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The Dark Side of Darwinism
Is Darwinism a Dehumanizing Philosophy?
Once upon a time, human beings believed in creation myths. The basic pattern was this: in the beginning, divine forces brought order to chaos, infusing the universe with meaning.
Until Charles Darwin came along and offered a different conception. Our world resulted from no such top-down design, but from the blind forces of evolution and natural selection. Survival of the fittest and natural selection – not divine intent – was the driving force of life.
With Darwin’s ideas came a new worldview. The universe was no longer seen as benevolent and orderly, but as cold, random, and purposeless.
In time, these ideas were adopted as the bedrock of a new, more scientific way of looking at human history.
But from the very start, they were also entangled with the most ruthless tendencies of human nature. Those driven to dominate and control others were instantly drawn to Darwinism: the new scientific consensus around the notion that life was just domination of the weak by the strong justified their ambitions. Since the concept of the intrinsic dignity of humans would limit their power, it could be discarded as invalid.
My guest in this episode of the podcast, Dr. Richard Weikart, has dedicated the better part of his decorated academic career to documenting the disturbing relationship between Darwinism and the theory of racism that emerged in the 19th century, culminating in the race-motivated atrocities of the 20th century.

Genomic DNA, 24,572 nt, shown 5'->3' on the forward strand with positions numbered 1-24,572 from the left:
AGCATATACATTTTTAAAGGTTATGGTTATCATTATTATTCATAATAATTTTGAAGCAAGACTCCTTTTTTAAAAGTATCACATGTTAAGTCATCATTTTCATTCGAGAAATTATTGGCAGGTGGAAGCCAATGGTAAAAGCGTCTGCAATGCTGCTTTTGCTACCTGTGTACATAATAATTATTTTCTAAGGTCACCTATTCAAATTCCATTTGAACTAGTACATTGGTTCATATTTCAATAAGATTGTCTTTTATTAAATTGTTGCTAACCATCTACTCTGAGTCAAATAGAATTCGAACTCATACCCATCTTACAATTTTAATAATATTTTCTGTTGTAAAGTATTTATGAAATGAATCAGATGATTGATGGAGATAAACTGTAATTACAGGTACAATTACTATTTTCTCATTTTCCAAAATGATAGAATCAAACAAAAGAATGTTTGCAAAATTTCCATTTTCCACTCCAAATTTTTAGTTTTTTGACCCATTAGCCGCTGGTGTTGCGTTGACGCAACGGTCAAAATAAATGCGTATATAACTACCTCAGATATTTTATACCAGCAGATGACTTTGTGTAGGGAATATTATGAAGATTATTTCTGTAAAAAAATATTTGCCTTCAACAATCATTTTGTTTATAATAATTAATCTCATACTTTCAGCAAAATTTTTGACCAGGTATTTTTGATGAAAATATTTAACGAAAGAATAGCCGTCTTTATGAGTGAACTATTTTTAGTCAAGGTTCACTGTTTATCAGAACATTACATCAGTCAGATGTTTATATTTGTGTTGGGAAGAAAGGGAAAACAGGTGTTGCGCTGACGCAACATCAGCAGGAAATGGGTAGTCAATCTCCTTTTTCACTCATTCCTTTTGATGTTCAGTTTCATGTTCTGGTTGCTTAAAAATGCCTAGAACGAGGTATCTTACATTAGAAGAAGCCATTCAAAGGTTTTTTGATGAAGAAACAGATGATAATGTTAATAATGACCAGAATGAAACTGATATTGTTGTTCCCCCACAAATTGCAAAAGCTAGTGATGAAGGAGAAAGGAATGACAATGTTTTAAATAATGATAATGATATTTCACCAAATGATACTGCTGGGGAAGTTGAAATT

Yet, for questioning the supremacy of Darwinism, he’s been vilified and misrepresented by mainstream academics for decades.
His work challenges us to separate Darwinism the evolutionary process, from Darwinism the philosophy, the latter of which is often used to undermine the sanctity of human life:
What I'm trying to do as an intellectual historian, is to show the impacts that ideas have actually had on society. (This includes) the way that Darwinism has impacted views about human life - that Darwinism undermines the Judeo-Christian sanctity of life ethic. (I’m not saying) that Darwinism is necessarily wrong, but that ideas do have consequences. And if they've had these kinds of negative consequences, maybe that's another reason to rethink them. Now, when I say rethink, the rethinking has to take place on other levels than historical. The rethinking has to take place on a scientific level if you're dealing with a scientific theory. So, I am asking people to sort of take another look at Darwinism, certainly. But again, I'm not saying that the things that I have shown, the historical connections that I've shown necessarily undermine Darwinism or show that it's necessarily wrong.
In this conversation, we discuss the nuances of evolutionary history, the role of ethics in human progress, and how religious and scientific ideas overlap and interact. Dr. Weikart has amassed a wealth of knowledge and some unique insights around these topics – and I hope you all enjoy it!